Last Updated 24 Jun 2021

Caveat Emptor

Category Common Law, Justice
Essay type Research
Words 601 (2 pages)
Views 300

Caveat Emptor in Latin means " Let the buyer beware " in other words it is a notice to the buyer that the goods sold to the buyer are "as it is". This rule Is a rule of the common law applicable to the sale and purchase of lands, other real estate and so on. Under the principle of Caveat Emptor, the buyer could not recover damages from the seller for defects on the property. However, this rule Is not arranged to protect sellers who engage In fraud or bad faith dealing by making false or misleading representations about the quality or condition of a particular product.

Also, in buying used goods, like a used car, often the buyer has the risk, bears the burden of making sure that he or she gets what she bargained for or what she paid for and that there are no defects in the car because they will not be able to return the car and get money back because of the doctrine of caveat emptor. The word 'caveat' is often used to warn buyers. For instance, you could say that the regulatory agency issued a caveat to citizens to do something or not to do something.

This ollowing case is connected to the caveat emptor rule: The defendant landlord let a farm to a tenant retalnlng the adjoining premises on which was a shrubbery containing yew trees. The branches of the yew trees overhung the farm and were within the reach of the tenants cattle and horses. The tenant's horse died after eating yew from the overhanging branches of trees growing on the landlord's adjoining land. Held: The tenant's claim against the landlord in negligence and nuisance failed.

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Pickford LJ said: The law of this country is that a tenant, when he takes a farm, must look and Judge for himself what the state of the farm is. Just as in the case ofa purchaser of a business the rule is caveat emptor, so in the case of taking the lease of property the rule is caveat lessee; he must take the property as he finds it. I never heard that a landlord warranted that the sheep should not eat his yew trees. " That is a distinct statement of the law and not a dictum. It Is the second ground given by the Lord Justice for his Judgment.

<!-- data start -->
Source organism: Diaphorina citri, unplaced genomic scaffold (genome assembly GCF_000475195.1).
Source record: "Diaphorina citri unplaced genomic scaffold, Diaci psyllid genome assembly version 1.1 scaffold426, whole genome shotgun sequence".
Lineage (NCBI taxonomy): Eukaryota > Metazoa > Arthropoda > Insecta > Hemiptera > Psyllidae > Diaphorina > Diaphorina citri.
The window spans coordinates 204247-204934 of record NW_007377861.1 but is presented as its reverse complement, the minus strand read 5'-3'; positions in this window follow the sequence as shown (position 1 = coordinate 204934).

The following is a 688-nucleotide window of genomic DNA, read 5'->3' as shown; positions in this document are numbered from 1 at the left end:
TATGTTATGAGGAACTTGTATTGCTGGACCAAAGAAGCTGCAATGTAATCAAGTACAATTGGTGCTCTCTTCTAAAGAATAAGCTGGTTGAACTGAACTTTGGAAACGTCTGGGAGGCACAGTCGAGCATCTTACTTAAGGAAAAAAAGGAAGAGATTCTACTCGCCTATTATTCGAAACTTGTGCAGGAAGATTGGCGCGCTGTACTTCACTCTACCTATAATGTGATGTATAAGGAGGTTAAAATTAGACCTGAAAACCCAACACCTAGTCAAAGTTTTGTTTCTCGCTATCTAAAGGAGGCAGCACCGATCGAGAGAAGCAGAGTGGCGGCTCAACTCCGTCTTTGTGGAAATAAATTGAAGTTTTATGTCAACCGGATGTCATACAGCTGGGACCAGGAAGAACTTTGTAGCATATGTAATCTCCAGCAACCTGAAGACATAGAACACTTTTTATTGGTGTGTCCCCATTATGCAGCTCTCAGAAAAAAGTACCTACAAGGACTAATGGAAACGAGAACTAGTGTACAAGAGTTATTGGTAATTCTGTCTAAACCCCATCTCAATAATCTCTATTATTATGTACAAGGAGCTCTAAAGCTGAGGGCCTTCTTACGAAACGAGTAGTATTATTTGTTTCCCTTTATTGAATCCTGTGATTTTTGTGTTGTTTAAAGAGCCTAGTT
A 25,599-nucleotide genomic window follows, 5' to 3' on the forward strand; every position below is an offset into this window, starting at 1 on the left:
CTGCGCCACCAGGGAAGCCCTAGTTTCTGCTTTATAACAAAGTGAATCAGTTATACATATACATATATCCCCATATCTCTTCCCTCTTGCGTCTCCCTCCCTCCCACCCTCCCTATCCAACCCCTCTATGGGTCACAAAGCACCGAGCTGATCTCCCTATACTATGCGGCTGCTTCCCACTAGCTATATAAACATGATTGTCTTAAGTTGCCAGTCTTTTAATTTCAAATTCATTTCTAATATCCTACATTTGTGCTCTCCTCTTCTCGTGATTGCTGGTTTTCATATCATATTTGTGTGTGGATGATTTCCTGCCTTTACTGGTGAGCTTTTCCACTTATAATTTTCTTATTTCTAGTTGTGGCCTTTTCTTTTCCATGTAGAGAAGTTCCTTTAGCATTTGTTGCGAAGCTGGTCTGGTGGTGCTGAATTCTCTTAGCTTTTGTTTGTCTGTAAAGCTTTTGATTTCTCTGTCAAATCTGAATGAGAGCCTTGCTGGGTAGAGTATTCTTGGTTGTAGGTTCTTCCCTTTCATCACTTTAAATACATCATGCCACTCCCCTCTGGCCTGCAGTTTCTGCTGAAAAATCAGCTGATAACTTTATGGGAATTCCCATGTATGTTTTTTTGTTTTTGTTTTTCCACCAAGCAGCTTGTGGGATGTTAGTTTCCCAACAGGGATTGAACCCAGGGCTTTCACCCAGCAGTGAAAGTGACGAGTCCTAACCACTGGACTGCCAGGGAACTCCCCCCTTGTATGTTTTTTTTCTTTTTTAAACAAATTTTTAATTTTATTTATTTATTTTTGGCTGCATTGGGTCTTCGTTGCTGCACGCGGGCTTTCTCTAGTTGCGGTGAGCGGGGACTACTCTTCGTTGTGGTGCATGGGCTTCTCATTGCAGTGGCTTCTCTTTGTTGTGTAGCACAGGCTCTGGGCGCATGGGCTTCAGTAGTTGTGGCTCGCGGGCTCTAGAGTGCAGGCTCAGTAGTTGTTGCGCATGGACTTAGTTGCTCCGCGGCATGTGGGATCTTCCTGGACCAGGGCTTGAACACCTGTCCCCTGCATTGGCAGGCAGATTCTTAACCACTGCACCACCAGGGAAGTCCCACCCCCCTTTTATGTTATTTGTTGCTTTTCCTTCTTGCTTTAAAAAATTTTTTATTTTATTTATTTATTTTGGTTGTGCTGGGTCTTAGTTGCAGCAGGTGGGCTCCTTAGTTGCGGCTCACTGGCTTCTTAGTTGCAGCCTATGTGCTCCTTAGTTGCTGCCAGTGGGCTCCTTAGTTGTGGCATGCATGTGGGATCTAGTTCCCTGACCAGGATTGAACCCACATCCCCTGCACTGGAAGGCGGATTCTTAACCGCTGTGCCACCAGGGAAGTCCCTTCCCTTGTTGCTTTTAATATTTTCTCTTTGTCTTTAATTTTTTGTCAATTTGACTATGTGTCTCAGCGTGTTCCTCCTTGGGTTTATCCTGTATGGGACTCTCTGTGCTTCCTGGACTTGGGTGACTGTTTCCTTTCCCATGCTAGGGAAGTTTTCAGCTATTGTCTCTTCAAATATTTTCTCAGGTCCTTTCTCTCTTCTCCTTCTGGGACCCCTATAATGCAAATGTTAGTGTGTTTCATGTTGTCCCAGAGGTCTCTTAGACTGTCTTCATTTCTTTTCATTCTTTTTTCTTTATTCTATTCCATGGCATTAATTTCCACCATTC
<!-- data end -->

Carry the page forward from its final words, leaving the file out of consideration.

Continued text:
If a Judge states two grounds for his Judgment and bases his declslon upon both, neither of those grounds Is a dictum. The law so stated by Melllsh L J. Is In agreement with a series of cases of which Sutton v Temple is an early instance. In a case of this kind the tenant takes the land demised as it is, and therefore if the tenant here took the land with the yew trees growing over it so that his cattle could eat of the branches and they did eat, he cannot complain. Therefore the broad proposition argued on behalf of the plaintiff cannot be maintained.

In conclusion The caveat emptor had been seen as a powerful tool to the extent that many Jurisdictions have tried to overpower or neutralize it by establishing consumer protection or sale of goods legislation but when it comes to issues concerning land, the principle still applies. Towards the end of the 19th century, Caveat Emptor was still very much breathing as a general rule but the Judiciary were going In to some extent a different direction to go to the length of protecting a buyer as caveat emptor offers buyers very little protection. This

Inevitably led to the drafting of the Sale of Goods Bill.

Caveat Emptor essay

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Caveat Emptor. (2018, Jul 31). Retrieved from

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